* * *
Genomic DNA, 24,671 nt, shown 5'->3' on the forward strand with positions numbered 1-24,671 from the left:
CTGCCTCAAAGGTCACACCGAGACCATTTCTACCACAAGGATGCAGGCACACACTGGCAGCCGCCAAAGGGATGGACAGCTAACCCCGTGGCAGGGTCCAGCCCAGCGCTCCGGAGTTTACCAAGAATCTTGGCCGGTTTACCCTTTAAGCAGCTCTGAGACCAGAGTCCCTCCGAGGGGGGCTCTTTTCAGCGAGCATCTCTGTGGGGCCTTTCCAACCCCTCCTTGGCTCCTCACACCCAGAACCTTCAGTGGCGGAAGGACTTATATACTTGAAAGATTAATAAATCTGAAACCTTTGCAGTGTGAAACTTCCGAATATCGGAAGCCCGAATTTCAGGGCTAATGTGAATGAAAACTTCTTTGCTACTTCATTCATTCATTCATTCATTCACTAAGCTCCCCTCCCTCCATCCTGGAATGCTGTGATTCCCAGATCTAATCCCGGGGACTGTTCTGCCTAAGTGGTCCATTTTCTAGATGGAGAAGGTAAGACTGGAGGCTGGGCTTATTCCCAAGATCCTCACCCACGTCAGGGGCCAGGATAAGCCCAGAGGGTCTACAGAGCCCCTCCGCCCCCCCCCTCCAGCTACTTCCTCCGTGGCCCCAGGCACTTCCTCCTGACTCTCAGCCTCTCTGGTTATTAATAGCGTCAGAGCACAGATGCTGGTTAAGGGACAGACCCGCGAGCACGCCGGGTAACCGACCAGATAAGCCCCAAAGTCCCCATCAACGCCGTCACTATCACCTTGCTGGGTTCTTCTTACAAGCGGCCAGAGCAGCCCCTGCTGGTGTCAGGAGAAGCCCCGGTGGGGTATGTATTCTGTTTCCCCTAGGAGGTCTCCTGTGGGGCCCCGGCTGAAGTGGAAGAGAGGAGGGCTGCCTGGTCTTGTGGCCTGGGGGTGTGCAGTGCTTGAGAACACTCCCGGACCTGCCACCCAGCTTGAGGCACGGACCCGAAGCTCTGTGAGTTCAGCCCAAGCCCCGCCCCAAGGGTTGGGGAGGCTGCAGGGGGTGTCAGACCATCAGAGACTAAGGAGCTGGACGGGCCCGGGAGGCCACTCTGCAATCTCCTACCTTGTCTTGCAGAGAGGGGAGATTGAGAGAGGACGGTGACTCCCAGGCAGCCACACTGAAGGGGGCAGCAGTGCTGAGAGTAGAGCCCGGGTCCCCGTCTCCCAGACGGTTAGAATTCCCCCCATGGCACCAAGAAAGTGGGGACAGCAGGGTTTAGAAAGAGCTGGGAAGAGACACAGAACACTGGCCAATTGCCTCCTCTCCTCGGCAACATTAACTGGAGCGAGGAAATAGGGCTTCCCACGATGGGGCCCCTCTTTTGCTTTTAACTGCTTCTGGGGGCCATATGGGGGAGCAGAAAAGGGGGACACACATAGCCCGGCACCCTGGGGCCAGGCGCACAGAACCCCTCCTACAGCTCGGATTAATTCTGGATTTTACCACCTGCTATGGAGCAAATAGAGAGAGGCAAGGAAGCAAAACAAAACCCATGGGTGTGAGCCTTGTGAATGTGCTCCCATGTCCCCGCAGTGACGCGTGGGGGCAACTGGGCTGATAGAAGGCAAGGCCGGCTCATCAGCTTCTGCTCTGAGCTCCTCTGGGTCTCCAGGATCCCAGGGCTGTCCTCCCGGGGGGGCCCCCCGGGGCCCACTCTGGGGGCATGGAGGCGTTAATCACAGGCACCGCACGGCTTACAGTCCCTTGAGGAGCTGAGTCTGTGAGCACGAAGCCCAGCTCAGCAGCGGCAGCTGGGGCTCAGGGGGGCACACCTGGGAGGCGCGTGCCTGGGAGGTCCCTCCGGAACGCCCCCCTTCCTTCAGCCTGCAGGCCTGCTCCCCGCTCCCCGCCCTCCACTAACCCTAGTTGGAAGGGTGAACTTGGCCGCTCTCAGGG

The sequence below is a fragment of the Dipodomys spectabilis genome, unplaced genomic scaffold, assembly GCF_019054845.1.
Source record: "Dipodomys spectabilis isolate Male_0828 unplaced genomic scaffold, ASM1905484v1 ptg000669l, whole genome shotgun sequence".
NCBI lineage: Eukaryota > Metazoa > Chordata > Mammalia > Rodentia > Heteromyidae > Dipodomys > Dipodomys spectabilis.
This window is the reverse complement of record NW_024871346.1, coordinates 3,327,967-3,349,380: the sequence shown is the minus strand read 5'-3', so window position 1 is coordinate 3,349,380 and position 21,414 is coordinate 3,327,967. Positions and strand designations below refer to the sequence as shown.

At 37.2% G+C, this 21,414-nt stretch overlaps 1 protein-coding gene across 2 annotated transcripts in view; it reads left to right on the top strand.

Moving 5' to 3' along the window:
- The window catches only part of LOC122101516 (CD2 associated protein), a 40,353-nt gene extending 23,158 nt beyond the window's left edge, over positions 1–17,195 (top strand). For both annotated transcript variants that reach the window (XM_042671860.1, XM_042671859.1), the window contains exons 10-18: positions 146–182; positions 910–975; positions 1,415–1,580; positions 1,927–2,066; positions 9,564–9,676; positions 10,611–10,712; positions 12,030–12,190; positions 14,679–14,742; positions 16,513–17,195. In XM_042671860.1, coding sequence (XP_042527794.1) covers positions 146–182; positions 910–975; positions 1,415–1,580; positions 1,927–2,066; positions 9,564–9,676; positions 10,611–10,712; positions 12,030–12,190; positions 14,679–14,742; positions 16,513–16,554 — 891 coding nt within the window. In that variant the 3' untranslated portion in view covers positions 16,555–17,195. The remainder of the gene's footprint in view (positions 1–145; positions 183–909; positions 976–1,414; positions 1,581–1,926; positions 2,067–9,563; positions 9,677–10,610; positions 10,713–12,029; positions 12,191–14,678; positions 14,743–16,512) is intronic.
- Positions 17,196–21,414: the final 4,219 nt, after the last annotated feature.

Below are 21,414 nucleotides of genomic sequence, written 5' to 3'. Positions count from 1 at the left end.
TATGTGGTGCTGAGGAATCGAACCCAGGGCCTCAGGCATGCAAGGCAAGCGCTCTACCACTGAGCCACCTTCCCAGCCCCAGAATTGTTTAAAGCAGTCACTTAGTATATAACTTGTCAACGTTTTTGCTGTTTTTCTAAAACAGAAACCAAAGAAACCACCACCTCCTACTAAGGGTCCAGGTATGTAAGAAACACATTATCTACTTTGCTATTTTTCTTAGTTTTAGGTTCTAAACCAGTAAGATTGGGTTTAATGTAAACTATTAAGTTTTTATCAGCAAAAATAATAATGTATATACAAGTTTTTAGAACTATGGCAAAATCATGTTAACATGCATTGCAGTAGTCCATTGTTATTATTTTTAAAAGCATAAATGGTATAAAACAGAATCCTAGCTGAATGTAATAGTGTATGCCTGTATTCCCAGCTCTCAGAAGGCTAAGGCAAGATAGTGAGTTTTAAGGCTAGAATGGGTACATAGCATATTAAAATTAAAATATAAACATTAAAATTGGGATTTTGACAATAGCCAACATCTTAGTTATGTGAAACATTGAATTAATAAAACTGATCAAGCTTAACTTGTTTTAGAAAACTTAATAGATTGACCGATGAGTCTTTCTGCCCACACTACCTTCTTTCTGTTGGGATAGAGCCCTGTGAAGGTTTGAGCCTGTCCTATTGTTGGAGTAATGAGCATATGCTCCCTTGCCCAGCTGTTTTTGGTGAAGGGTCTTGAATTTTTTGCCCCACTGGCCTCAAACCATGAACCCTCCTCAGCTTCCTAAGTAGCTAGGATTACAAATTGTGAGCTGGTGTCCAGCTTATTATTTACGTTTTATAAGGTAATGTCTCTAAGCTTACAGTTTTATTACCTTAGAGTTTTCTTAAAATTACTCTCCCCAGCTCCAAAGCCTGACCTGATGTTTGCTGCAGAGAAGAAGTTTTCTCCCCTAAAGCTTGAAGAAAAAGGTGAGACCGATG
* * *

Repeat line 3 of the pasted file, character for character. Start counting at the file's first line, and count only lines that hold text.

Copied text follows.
The sequence below is a fragment of the Dipodomys spectabilis genome, unplaced genomic scaffold, assembly GCF_019054845.1.